The Many Faces of Buddy

Today would have been Buddy the Wonderdog’s eleventh birthday. I am sorry to say that our beloved companion died on August 21st. It’s taken me a while to be able to write about it.

We had hints of the end five months ago when Buddy had two grand mal seizures, the first in the middle of the night. I had never witnessed a seizure before, so I wasn’t sure what was wrong. Was he just acting out a dream?

Buddy. Image by Amanda Jo Dahl Sales.

In the morning, I made an appointment with the vet who explained what they were. We decided to wait to see if another one happened. If it did, I would put him on anti-seizure meds. She said he could have epilepsy, or he could have eaten something that triggered it, or it could be cancer.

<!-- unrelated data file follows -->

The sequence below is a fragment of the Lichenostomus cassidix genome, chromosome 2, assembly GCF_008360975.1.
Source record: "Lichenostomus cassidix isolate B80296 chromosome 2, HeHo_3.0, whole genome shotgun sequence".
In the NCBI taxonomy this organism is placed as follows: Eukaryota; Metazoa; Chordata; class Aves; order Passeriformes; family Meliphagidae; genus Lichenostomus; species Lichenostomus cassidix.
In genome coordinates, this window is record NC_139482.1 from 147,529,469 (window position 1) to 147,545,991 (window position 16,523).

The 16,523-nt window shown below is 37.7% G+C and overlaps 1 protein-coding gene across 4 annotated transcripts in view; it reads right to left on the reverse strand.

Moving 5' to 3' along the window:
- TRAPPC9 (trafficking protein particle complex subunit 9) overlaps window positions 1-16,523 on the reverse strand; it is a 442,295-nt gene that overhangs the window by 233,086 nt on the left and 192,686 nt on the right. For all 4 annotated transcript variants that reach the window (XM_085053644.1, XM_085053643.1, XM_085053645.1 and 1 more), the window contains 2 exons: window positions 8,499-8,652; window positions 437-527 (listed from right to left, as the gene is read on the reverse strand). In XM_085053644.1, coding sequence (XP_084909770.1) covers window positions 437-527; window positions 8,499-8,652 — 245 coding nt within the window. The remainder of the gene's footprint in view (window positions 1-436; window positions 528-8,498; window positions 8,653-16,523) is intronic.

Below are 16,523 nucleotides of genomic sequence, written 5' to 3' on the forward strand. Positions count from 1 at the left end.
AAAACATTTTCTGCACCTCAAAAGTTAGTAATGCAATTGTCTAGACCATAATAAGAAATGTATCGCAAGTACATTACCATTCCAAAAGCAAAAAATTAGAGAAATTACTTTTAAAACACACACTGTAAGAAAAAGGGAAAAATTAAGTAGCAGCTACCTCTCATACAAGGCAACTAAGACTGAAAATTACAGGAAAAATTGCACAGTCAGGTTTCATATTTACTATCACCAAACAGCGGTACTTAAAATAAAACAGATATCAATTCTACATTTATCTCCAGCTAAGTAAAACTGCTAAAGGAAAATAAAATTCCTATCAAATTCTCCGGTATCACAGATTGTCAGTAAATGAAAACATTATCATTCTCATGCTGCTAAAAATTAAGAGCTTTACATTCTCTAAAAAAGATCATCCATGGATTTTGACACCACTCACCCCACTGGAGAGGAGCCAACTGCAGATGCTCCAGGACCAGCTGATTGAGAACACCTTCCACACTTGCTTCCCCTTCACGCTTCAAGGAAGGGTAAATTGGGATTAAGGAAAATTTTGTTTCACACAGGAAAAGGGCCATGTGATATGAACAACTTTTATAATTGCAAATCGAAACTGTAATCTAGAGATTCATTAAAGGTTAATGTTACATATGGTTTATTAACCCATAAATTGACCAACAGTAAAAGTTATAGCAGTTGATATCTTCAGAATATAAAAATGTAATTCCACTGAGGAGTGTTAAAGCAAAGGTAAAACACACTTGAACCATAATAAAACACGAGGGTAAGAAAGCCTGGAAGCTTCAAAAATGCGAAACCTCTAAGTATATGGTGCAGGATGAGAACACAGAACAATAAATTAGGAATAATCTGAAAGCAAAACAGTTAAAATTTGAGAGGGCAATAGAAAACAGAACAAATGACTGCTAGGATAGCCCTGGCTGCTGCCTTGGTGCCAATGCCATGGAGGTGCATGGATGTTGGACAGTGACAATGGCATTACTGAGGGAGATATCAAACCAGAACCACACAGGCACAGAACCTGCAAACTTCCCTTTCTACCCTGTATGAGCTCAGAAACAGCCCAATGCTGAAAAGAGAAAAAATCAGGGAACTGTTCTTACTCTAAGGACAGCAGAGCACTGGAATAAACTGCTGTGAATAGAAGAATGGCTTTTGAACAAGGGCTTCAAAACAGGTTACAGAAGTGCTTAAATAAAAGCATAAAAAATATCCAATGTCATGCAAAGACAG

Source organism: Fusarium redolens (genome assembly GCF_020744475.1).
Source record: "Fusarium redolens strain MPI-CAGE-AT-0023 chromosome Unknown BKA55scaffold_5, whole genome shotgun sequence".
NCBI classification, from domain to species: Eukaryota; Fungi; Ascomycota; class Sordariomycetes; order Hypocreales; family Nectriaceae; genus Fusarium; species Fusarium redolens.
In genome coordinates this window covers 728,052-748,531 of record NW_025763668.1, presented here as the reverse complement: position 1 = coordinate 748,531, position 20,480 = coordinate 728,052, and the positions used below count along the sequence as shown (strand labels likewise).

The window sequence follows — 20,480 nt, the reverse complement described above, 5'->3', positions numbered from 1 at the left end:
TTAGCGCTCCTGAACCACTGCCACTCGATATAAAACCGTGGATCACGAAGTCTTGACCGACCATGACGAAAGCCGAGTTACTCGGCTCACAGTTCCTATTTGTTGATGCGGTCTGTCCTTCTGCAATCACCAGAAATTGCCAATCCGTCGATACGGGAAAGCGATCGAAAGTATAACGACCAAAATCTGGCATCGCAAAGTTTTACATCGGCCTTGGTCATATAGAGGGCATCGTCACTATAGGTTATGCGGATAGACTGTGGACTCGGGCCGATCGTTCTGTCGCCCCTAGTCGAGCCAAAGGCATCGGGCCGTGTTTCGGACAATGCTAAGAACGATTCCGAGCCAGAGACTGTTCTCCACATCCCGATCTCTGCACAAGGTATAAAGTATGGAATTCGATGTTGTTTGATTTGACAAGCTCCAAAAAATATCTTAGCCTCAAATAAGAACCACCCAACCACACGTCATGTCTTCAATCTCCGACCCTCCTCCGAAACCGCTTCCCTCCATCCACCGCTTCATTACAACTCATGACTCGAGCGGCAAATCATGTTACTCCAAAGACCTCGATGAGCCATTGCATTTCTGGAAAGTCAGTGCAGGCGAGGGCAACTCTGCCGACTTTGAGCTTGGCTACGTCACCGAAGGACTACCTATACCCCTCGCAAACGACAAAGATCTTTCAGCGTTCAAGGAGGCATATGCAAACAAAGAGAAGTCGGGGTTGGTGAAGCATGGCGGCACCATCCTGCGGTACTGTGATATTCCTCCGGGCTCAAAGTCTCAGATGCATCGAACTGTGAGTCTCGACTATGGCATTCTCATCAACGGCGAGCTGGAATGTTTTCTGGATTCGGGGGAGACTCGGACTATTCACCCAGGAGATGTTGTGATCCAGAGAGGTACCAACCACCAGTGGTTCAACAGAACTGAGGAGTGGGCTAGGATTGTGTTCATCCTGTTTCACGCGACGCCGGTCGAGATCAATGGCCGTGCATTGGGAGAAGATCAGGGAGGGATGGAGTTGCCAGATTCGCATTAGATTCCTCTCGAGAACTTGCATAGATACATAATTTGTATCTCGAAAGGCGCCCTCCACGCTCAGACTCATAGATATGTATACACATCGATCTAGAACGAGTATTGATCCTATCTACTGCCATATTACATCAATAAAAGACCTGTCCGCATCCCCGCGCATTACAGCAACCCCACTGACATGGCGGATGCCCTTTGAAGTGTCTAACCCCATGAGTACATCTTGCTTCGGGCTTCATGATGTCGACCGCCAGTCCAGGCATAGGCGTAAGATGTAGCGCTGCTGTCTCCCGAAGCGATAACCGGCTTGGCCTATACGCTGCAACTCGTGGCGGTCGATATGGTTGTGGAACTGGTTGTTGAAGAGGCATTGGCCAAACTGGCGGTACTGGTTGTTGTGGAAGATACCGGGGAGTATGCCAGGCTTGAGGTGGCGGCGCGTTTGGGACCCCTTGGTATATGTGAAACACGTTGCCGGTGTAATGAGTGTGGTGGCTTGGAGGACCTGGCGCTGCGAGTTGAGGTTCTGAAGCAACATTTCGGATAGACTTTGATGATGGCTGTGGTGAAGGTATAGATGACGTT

Buddy had a cancerous tumor in his ear, which easily could have spread to his brain or vice versa. I had chosen not to have it taken out previously (along with some skin cancer spots) because Buddy had a heart murmur. There was a risk that if we put him under, he might never wake up. I felt like he would have a better, longer life if we did not do any medical intervention.

His seizures did not return and during the five extra months we had, Buddy got to enjoy summer – swimming in lakes, riding in boats, two walks a day, playing with neighborhood doggie friends. And as you know, he discovered his true passion: fishing. He acted like the seizures never happened. Buddy also got to enjoy having his people with him all day, since I was working at home due to COVID-19 and Russ is retired.